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June 7 (Bloomberg) -- Six people died in clashes between the Sudanese government army and Southern Sudanese forces in the north’s only oil-producing state, the United Nations said.
Fighting continued today for a second day, UN spokesman Kouider Zerrouk said by phone from Khartoum, Sudan’s capital. The bodies of four policemen and two civilians were brought to the police hospital in Kadugli, the capital of the border state of Southern Kordofan, he said.
The UN peacekeeping mission in Sudan is concerned about the fighting and “the deterioration of the security situation in Kadugli,” he said. The UN has moved its international staff and employees of non-governmental organizations to the UN compound in the city, Zerrouk said. Sudanese army spokesman Al-Sawarmi Khaled did not answer calls seeking comment. Earlier today, he said there was no fighting in the state.
Fighting on the border between northern Sudan and oil-rich Southern Sudan, which is due to become independent on July 9, has raised concern about a resumption of the two-decade civil war that ended in 2005.
The U.S. today called on both sides to adhere to their peace agreement, in a statement from the State Department.
“We call for an immediate halt to all military actions that prejudice the outcome of negotiations on future political and security arrangements for Southern Kordofan and neighboring Blue Nile state,” the statement said.
Sudanese President Umar al-Bashir’s army said last week that southern troops in Southern Kordofan would be “legitimate targets” if they didn’t leave the area by June 1.
As many as 60,000 fighters from the Southern Kordofan and Blue Nile states fought for the south in the civil war, according to Fouad Hikmat, the special adviser on Sudan for the Brussels-based International Crisis Group.
“We don’t have Southern Sudanese in that area,” Aguer said earlier today by phone from Juba, the regional capital. The fighters in Southern Kordofan are members of the Nuba ethnic group from that state, he said. “If Khartoum wants to disarm them by force, this is the result.”
Southern Kordofan borders the oil-rich states of Unity and Upper Nile in Southern Sudan, which will assume control of about 75 percent of Sudan’s daily oil production of 490,000 barrels of oil at independence. The state currently pumps about 115,000 barrels of oil per day, according to Sudan’s minister of state for oil, Ali Ahmed Osman.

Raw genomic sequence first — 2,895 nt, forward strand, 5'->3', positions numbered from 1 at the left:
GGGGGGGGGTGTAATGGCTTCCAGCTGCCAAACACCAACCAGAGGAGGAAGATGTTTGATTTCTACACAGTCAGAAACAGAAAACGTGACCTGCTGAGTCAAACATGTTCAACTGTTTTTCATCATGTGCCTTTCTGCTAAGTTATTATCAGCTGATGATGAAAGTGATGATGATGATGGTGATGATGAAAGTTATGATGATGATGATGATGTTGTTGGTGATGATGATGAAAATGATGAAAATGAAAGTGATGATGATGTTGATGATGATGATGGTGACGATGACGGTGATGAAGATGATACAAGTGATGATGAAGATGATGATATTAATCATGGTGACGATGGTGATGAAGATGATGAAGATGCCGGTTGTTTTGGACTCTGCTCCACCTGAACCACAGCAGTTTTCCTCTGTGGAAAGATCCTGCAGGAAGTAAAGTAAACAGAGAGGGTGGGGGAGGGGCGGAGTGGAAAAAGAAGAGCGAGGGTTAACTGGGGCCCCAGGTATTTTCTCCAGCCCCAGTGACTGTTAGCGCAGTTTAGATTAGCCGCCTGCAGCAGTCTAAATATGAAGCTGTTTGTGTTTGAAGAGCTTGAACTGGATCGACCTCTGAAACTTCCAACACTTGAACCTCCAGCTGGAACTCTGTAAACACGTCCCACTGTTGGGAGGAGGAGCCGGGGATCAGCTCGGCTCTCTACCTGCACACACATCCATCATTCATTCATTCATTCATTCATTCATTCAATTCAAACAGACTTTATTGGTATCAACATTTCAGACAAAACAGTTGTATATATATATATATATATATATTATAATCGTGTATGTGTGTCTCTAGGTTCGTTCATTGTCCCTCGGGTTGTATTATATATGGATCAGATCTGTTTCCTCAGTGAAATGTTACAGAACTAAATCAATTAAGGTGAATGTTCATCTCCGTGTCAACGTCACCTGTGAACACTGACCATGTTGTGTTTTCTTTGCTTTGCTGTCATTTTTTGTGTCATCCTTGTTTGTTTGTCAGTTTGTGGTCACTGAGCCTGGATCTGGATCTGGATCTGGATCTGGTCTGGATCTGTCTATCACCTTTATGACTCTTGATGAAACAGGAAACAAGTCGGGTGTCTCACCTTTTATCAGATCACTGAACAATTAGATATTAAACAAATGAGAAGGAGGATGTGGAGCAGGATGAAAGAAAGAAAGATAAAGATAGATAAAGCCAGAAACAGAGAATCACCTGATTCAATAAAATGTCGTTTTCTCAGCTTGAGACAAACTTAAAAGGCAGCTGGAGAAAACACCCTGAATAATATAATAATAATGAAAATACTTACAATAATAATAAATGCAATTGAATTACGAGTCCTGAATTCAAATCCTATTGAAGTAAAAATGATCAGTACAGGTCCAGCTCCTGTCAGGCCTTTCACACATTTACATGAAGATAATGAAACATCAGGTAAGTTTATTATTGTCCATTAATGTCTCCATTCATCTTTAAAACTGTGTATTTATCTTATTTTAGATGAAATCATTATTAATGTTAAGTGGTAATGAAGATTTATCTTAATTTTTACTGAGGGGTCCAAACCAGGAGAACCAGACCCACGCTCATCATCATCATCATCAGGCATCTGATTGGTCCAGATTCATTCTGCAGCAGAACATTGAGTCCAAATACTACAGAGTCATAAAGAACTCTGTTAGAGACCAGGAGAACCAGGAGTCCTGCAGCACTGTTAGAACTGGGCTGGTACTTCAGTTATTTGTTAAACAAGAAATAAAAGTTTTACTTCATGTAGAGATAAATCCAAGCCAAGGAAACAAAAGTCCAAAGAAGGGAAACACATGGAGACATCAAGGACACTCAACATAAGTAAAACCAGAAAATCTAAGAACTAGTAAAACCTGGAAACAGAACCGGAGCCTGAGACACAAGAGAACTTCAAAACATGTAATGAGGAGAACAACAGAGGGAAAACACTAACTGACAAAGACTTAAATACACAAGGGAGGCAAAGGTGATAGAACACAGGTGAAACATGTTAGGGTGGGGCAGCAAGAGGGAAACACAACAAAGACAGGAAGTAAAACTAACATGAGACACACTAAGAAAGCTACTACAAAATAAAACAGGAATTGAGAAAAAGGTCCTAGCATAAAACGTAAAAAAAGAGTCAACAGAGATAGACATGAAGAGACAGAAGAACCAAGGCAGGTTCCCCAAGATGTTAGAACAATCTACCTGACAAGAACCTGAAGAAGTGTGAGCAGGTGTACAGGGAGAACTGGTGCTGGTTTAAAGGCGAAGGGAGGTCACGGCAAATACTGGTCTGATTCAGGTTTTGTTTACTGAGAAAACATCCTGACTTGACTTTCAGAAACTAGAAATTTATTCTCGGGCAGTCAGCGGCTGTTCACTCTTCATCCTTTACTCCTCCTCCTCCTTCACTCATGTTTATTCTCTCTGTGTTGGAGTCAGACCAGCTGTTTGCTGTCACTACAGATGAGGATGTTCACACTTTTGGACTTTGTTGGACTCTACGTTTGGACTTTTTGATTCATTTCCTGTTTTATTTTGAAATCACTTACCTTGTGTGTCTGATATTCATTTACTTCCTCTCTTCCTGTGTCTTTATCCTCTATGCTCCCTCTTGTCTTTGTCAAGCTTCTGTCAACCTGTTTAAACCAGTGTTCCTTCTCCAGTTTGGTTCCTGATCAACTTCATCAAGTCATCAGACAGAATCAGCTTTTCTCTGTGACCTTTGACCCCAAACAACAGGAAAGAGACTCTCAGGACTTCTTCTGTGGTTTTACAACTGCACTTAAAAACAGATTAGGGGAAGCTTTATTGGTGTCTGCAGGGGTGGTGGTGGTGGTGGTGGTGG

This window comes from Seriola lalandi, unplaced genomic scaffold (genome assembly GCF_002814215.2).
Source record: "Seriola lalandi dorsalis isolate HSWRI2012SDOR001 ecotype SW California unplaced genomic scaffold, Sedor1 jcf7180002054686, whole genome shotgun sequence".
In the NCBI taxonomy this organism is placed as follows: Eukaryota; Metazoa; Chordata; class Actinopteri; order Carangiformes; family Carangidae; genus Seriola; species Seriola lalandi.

Greater Nile Petroleum Operating Co. and Petro Energy E&P Co. operate blocks in Southern Kordofan. The concessions are mostly owned by China National Petroleum Corp. Other stakes are held by Malaysia’s Petroliam Nasional Bhd, or Petronas, and India’s Oil & Natural Gas Corp.
The fighting may have broken out when northern forces tried to disarm members of the Nuba ethnic group in Southern Kordofan state, who fought on the side of Southern Sudan in the civil war against the government in Khartoum, Aguer said.
Under a 2005 peace accord, the northern and southern armies were due to jointly patrol Southern Kordofan and Blue Nile states on the northern side of the border and the disputed region of Abyei. The two states and Abyei were key battlegrounds during the war between the north and the south.
Sudan’s army occupied Abyei on May 21, accusing Southern Sudanese forces of attacking its soldiers two days earlier, and rejected calls by the UN Security Council to withdraw from the disputed region. The seizure sparked an exodus of about 96,000 people, according to UN estimates.
Looting in Abyei
Looting continued in Abyei even after the Sudanese Armed Forces pledged to stop it, the UN peacekeeping mission in Sudan said yesterday in an e-mailed statement. “We urge the SAF to uphold its commitment and intervene to stop these criminal acts,” it said.
The UN mission is also asking the armed forces to “release all civilians who are still in their custody,” grant peacekeepers access to the entire Abyei region and “immediately stop its artillery fire” from the vicinity of the UN compound in Abyei town, according to the statement.
“This artillery fire is a security threat for the UN presence, patrols and flights in Abyei and creates high risks for civilians who may be willing to return to their villages,” the mission said.
--With assistance from Nicole Gaouette in Washington. Editors: Terry Atlas, Steven Komarow
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